And we fear that these experiences will lead to a haemorrhaging of women from academia in the aftermath of the pandemic – particularly junior women – even with assurances of tenure clock stoppages or other mitigating policies. The disillusionment and cynicism we hear in the voices of our colleagues and friends fill us with sadness. “After this is over, I’m done” is a refrain we have heard many times in the past few months, almost exclusively from women.

We are reticent to complain for fear of being seen as weak, as if we are overly fixating on prestige or whining about being left out, when in fact the stringent filters of sexism and racism have left us all with tougher skins and greater resilience than many of our male colleagues.

Potential solutions to these problems have been proposed and discussed many times: changes in promotion criteria, targeted funding opportunities, raising awareness among journalists, and mandated inclusion of diverse speakers on academic panels.

While urgently needed, these solutions are insufficient to respond to the amplification of inequalities that the pandemic has brought. We need to deeply examine these issues, and to reflect seriously on the cultural and institutional toxicities they expose.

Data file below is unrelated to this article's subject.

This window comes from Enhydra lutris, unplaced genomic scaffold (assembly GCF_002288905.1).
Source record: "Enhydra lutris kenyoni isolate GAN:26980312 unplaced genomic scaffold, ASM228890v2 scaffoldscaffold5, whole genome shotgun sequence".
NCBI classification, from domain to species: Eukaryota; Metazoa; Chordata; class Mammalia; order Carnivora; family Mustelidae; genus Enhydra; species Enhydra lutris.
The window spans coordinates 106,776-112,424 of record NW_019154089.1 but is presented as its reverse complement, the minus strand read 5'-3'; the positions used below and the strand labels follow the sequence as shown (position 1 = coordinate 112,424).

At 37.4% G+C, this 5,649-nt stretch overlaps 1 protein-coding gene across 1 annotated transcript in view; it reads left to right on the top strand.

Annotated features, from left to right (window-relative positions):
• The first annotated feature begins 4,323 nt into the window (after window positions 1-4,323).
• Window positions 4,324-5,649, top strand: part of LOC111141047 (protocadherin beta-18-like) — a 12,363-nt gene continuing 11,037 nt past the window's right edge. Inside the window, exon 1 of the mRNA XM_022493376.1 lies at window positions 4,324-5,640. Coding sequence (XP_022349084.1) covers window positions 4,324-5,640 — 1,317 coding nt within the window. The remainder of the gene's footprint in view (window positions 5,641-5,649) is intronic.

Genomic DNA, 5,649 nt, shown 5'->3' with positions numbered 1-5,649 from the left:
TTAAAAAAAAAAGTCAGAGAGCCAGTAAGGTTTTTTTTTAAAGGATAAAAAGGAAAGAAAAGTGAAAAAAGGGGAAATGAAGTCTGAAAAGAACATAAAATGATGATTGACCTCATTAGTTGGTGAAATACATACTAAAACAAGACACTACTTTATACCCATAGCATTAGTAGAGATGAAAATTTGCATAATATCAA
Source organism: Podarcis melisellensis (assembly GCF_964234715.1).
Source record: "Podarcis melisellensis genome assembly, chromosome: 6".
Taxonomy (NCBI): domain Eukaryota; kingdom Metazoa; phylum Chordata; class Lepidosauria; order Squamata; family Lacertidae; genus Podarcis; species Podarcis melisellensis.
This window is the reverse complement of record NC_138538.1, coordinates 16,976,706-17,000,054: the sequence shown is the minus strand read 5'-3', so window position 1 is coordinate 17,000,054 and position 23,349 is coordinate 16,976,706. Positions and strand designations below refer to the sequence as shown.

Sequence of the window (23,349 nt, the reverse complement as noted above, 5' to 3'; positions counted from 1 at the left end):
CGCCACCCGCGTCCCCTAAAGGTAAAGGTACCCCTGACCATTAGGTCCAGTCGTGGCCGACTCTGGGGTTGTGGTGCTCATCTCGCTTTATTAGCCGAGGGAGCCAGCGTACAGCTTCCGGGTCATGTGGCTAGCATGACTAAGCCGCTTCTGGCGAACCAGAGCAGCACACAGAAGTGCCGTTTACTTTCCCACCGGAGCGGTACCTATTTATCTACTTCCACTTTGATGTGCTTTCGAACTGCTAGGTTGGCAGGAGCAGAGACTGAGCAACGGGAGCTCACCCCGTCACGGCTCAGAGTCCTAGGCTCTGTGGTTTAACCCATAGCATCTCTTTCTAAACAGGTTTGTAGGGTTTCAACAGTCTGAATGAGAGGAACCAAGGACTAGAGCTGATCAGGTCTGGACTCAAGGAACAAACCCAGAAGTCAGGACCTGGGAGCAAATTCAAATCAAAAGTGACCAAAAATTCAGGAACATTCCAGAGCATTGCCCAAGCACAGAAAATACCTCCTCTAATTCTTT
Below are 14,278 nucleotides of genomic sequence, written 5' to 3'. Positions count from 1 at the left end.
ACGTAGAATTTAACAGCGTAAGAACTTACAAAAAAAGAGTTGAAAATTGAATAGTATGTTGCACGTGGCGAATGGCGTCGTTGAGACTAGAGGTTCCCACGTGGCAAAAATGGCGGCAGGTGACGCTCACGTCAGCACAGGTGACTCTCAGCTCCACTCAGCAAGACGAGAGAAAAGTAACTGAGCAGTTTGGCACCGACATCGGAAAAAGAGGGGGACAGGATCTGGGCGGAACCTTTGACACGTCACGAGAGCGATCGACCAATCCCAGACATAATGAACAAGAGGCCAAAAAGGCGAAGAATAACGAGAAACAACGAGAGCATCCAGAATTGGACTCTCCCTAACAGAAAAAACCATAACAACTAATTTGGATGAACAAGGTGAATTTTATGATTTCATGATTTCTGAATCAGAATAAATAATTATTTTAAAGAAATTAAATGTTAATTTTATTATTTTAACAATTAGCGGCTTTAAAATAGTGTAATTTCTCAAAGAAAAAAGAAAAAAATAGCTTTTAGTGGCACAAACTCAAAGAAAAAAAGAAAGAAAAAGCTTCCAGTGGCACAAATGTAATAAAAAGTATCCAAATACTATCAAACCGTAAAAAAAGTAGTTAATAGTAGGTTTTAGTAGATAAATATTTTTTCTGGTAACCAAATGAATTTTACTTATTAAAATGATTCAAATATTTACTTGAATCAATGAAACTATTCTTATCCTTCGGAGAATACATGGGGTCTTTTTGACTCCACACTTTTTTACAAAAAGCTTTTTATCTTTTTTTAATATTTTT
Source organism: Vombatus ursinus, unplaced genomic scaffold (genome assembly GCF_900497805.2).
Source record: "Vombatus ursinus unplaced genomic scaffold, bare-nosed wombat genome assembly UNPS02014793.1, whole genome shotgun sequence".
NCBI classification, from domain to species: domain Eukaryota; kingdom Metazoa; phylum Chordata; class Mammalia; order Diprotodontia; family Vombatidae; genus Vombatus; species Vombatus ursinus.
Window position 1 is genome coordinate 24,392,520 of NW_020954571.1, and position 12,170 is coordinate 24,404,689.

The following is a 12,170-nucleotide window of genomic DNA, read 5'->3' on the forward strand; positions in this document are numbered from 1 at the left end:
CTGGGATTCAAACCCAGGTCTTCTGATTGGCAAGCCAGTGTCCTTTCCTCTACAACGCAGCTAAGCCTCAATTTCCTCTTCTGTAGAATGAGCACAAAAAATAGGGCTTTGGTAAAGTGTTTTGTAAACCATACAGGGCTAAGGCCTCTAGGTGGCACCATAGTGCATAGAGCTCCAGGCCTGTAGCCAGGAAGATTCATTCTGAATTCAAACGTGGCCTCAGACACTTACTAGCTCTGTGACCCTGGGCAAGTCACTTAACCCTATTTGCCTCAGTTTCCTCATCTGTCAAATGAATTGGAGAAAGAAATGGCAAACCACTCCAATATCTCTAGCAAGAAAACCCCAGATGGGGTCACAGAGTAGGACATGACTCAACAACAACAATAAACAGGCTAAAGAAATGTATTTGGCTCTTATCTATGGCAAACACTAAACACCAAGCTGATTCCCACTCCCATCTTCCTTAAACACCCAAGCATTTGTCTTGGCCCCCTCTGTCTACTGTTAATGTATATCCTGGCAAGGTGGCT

No doubt this article will provoke predictable responses: accusations that we are elitist; we are entitled; we have our priorities wrong; we are over-reacting; we are paranoid; and it’s #NotAllMen. Meanwhile many of our male colleagues will send us well-meaning private messages of encouragement, asking which women to follow on Twitter.

Journalists will ask us who to interview and if we can provide a list of options. The answer is yes, of course. There are lists of female experts; there are author lists on scientific papers; and there are academic websites. These exist precisely because we have been fighting for years to progress science in spite of patriarchal barriers. We wish that we could now focus on fighting Covid-19.

Caroline Buckee is an associate professor of epidemiology at the Harvard TH Chan School of Public Health.

Bethany Hedt-Gauthier is an associate professor of global health and social medicine at Harvard Medical School.

Ayesha Mahmud is an assistant professor of demography at the University of California, Berkeley.